a form of chronic nasal obstruction which occurs most commonly in dairy cows of the Channel Islands breeds. The disease is a chronic dyspnea with stertorous breathing due to partial obstruction of both nasal cavities by eosinophilic granulomas about 4 mm in diameter on the mucosa just inside the nostril. The disease is thought to have an allergic origin. Called also allergic rhinitis, atopic rhinitis. See also caprine enzootic nasal granuloma.
enzootic nodular thelitis
of alpine cows in Switzerland; characterized by nodular lesions in the teat wall. See enzootic abortion of ewes.
a group of pneumonic diseases which affect young animals. They are principally of viral origin, although mycoplasmas also play a part, and are only mildly pathogenic unless secondary bacterial invasion intervenes. In calves parainfluenza-3 virus, respiratory syncytial virus, adenovirus, bovine herpesvirus 1, rhinovirus, reovirus and mycoplasmas and Chlamydophila are causes. In lambs the list of causes is the same. In pigs there is only one agent, Mycoplasma hyopneumoniae (syn. M. suipneumoniae). The importance of these diseases is not the wastage that they cause in their own right, although there is sometimes a significant loss of productivity and occasional cases of severe illness and even death, but the losses that occur when lethal bacterial pneumonia supervenes.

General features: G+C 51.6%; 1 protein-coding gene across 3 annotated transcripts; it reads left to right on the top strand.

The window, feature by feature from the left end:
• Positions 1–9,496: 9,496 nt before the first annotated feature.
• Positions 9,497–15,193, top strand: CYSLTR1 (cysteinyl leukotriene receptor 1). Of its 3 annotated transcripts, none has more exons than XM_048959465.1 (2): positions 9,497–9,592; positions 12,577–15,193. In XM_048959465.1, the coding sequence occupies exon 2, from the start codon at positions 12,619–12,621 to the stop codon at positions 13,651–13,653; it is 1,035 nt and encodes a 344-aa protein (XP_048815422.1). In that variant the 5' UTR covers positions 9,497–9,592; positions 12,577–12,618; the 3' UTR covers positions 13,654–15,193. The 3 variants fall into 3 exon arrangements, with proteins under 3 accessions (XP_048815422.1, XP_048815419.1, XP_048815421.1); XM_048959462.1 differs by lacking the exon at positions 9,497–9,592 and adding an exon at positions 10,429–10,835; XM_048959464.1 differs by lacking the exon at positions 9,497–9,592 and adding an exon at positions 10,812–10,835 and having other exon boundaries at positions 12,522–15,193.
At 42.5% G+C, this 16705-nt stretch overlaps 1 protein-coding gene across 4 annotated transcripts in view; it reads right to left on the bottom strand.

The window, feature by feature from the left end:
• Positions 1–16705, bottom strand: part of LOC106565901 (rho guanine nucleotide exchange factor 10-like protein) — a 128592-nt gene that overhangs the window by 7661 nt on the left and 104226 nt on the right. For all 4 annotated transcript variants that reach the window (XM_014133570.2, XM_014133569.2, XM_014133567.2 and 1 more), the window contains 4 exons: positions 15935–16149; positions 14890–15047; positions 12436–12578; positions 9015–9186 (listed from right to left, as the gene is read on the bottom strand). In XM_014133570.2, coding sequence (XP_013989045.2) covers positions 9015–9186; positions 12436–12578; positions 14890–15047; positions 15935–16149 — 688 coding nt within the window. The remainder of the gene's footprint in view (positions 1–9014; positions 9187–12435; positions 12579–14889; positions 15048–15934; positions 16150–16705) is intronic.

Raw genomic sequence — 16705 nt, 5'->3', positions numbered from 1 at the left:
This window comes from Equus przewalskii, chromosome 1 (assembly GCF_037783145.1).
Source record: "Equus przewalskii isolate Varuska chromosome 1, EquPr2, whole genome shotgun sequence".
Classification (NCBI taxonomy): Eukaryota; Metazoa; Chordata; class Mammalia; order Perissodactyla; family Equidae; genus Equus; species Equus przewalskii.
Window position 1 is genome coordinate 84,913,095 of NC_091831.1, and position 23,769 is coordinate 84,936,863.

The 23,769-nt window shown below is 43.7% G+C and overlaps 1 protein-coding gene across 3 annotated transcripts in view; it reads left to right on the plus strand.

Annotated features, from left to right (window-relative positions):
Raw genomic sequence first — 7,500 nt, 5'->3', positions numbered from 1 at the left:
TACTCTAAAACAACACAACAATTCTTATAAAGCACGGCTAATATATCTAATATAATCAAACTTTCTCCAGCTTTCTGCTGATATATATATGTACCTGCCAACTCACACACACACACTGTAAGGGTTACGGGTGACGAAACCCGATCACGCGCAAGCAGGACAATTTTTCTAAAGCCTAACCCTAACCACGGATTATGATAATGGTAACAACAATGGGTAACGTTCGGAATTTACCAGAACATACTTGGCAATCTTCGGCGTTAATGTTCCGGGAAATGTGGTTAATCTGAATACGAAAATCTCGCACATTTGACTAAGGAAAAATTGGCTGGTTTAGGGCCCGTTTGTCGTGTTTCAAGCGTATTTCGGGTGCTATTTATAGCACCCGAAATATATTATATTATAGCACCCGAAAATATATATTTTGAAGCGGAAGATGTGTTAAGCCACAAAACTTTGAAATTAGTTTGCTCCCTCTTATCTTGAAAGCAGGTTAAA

see enzootic balanoposthitis (above).
a septicemia of lambs caused by Staphylococcus aureus; the spread of the disease is facilitated in some way by tick bites. The lambs are affected soon after birth and die quickly of septicemia or develop arthritis and meningitis later. Called also tick pyemia.